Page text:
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2 of 2 people found the following review helpful
5.0 out of 5 stars The greatest comic books series I've ever read
The art, the humour, the characterisation, the dialogue - there is simply nothing not to like about Preacher.

If you're not familiar with the story, go buy Gone To Texas (Preacher Vol 1) and begin reading one of the best comic book series ever made, if you've been following till here...

In This volume Jesse is a little lost after the events of War in...
Published on 2 Oct 2010 by Mishaal M. Bayoumi

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1 of 1 people found the following review helpful
3.0 out of 5 stars Still better than most, but not up to usual Ennis standards.
Regular readers of Preacher will be fully aware of the genius at work here. Garth Ennis has created a work of art which surpasses most of the so-called contemporary literature available, which this would be pompously excluded from simply because it also has (very good) drawings accompanying and complementing the text.
This is the seventh collection of the...
Published on 19 Oct 1999


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2 of 2 people found the following review helpful
5.0 out of 5 stars The greatest comic books series I've ever read, 2 Oct 2010
By 
This review is from: Preacher: Salvation (Paperback)
The art, the humour, the characterisation, the dialogue - there is simply nothing not to like about Preacher.

If you're not familiar with the story, go buy Gone To Texas (Preacher Vol 1) and begin reading one of the best comic book series ever made, if you've been following till here...

In This volume Jesse is a little lost after the events of War in the Sun. Going his separate way from Tulip & Cassidy, Jesse & Skeeter wind up in the small texas town of Salvation where they decide to clean up the local scum and do a bit of old fashioned police work, encountering along the way the KKK, a Nazi dominatrix and someone Jesse thought he would never, ever see again.

A masterful installment of a masterful series.
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2 of 2 people found the following review helpful
4.0 out of 5 stars Ennis proving why he is the master of his game, 26 Mar 2000
By 
D. Brewer "dark_mercenary" (Dorset, England) - See all my reviews
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This review is from: Preacher TP Vol 07 Salvation New Edition (Paperback)
After reading the previous six novels in the Preacher series, I had a feeling that this might not live up to it's previous expectations. I should have known better! Although not the strongest of the Preacher collection,(my personal favouite is Proud Americans)it shows the depth that Garth Ennis can go in to, given the opportunity. This particular installment doesn't touch too much on the main story at hand,(the main story being Jesse's continued search for God) but it is still charming and thought provoking. He also gives an insight in to his belief of what middle America looks like in his eyes. Sometimes scary, but most of the time, shocking. The story might be thought of as weak by many Preacher fans, but I don't suscribe to that opinion. Call me biased if you will, but I personally feel that I can read any work by Ennis, and come away feeling renewed.(Fans of Ennis should try Unknown Soldier and his current 12 piece issue of The Punisher, in which he is reunited with artist Steve Dillon). The characters that Ennis provides in Salvation are strange to say the least. Most notably Odin Quincannon. I won't continue to give away the story, but I will say that if you like Preacher, or graphic novels in general then you should love this. I would recommend it to anyone, no matter who they are. Enjoy.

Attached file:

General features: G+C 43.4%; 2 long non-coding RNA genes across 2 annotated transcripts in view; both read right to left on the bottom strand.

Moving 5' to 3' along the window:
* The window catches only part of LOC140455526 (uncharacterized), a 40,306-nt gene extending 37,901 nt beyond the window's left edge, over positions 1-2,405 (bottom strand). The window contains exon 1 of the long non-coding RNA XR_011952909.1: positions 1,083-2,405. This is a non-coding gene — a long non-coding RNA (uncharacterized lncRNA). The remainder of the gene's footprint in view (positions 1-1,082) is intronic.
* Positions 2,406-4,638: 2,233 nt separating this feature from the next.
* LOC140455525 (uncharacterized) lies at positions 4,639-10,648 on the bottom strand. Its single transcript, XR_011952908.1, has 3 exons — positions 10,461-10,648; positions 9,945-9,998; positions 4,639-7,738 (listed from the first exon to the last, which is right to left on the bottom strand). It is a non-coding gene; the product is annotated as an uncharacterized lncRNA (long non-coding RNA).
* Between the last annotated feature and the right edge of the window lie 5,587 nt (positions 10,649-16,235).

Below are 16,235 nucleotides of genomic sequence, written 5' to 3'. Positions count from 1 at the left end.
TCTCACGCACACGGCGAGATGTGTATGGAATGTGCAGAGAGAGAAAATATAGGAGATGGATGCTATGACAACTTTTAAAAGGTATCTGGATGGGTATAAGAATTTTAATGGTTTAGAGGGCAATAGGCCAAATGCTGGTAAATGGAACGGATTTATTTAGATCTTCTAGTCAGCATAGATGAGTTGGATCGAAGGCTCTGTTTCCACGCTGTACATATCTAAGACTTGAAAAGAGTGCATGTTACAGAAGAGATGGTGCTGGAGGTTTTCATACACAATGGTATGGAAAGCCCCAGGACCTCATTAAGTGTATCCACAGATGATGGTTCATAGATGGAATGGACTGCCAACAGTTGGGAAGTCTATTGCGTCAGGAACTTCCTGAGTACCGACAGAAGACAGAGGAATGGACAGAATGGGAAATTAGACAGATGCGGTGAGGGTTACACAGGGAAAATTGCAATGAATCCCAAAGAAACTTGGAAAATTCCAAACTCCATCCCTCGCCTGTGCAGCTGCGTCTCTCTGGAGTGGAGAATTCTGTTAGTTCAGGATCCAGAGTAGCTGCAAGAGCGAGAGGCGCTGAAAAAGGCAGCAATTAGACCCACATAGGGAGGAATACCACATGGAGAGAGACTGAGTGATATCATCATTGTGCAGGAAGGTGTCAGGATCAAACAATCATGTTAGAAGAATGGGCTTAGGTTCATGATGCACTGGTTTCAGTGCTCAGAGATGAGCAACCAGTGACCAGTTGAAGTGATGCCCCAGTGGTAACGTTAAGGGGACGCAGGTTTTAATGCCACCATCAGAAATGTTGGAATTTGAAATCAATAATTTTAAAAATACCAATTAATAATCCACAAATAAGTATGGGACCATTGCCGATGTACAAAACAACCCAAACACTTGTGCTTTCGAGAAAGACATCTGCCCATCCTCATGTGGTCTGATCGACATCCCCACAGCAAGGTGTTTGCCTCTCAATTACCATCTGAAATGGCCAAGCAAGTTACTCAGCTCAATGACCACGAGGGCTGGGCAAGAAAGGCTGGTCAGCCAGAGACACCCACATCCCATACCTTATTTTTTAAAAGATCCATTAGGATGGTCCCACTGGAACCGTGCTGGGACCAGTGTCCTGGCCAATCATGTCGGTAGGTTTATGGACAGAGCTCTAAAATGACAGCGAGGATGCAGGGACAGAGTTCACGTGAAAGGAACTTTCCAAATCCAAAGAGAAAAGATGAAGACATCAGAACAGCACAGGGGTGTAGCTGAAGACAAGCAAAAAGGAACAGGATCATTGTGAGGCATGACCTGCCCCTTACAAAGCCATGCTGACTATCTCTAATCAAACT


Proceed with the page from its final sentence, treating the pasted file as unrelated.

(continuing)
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1 of 1 people found the following review helpful
3.0 out of 5 stars Still better than most, but not up to usual Ennis standards., 19 Oct 1999
By A Customer
This review is from: Preacher TP Vol 07 Salvation New Edition (Paperback)
Regular readers of Preacher will be fully aware of the genius at work here. Garth Ennis has created a work of art which surpasses most of the so-called contemporary literature available, which this would be pompously excluded from simply because it also has (very good) drawings accompanying and complementing the text.